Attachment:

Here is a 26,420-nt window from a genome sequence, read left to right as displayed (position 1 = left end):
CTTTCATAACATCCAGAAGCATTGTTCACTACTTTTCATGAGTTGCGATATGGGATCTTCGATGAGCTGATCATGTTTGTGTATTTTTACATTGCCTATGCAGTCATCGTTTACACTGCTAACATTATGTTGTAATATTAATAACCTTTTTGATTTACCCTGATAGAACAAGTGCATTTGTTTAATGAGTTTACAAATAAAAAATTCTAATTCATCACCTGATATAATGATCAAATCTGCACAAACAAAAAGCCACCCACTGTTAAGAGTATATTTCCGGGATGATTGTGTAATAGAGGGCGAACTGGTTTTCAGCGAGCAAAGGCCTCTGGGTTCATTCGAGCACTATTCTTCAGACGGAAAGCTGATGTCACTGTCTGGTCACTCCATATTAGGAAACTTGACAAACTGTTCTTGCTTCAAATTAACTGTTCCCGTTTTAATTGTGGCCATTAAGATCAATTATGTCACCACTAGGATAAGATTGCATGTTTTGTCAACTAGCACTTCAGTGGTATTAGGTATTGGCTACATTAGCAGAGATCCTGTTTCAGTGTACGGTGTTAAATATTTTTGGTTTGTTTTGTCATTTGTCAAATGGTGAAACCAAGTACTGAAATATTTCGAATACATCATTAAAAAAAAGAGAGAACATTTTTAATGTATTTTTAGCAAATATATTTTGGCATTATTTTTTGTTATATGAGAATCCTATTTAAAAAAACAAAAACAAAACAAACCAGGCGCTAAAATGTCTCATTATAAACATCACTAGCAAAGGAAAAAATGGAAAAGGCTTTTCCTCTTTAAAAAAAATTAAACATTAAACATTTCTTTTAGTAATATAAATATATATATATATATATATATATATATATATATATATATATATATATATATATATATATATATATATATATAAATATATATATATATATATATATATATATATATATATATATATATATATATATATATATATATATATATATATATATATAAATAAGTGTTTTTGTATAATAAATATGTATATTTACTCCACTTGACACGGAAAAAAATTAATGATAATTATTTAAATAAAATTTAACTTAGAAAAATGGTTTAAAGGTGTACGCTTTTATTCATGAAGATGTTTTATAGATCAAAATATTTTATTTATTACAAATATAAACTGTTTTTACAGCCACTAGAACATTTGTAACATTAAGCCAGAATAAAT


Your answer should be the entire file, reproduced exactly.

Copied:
Here is a 26,420-nt window from a genome sequence, read left to right as displayed (position 1 = left end):
CTTTCATAACATCCAGAAGCATTGTTCACTACTTTTCATGAGTTGCGATATGGGATCTTCGATGAGCTGATCATGTTTGTGTATTTTTACATTGCCTATGCAGTCATCGTTTACACTGCTAACATTATGTTGTAATATTAATAACCTTTTTGATTTACCCTGATAGAACAAGTGCATTTGTTTAATGAGTTTACAAATAAAAAATTCTAATTCATCACCTGATATAATGATCAAATCTGCACAAACAAAAAGCCACCCACTGTTAAGAGTATATTTCCGGGATGATTGTGTAATAGAGGGCGAACTGGTTTTCAGCGAGCAAAGGCCTCTGGGTTCATTCGAGCACTATTCTTCAGACGGAAAGCTGATGTCACTGTCTGGTCACTCCATATTAGGAAACTTGACAAACTGTTCTTGCTTCAAATTAACTGTTCCCGTTTTAATTGTGGCCATTAAGATCAATTATGTCACCACTAGGATAAGATTGCATGTTTTGTCAACTAGCACTTCAGTGGTATTAGGTATTGGCTACATTAGCAGAGATCCTGTTTCAGTGTACGGTGTTAAATATTTTTGGTTTGTTTTGTCATTTGTCAAATGGTGAAACCAAGTACTGAAATATTTCGAATACATCATTAAAAAAAAGAGAGAACATTTTTAATGTATTTTTAGCAAATATATTTTGGCATTATTTTTTGTTATATGAGAATCCTATTTAAAAAAACAAAAACAAAACAAACCAGGCGCTAAAATGTCTCATTATAAACATCACTAGCAAAGGAAAAAATGGAAAAGGCTTTTCCTCTTTAAAAAAAATTAAACATTAAACATTTCTTTTAGTAATATAAATATATATATATATATATATATATATATATATATATATATATATATATATATATATATATATATATATATATAAATATATATATATATATATATATATATATATATATATATATATATATATATATATATATATATATATATATATATATATAAATAAGTGTTTTTGTATAATAAATATGTATATTTACTCCACTTGACACGGAAAAAAATTAATGATAATTATTTAAATAAAATTTAACTTAGAAAAATGGTTTAAAGGTGTACGCTTTTATTCATGAAGATGTTTTATAGATCAAAATATTTTATTTATTACAAATATAAACTGTTTTTACAGCCACTAGAACATTTGTAACATTAAGCCAGAATAAAT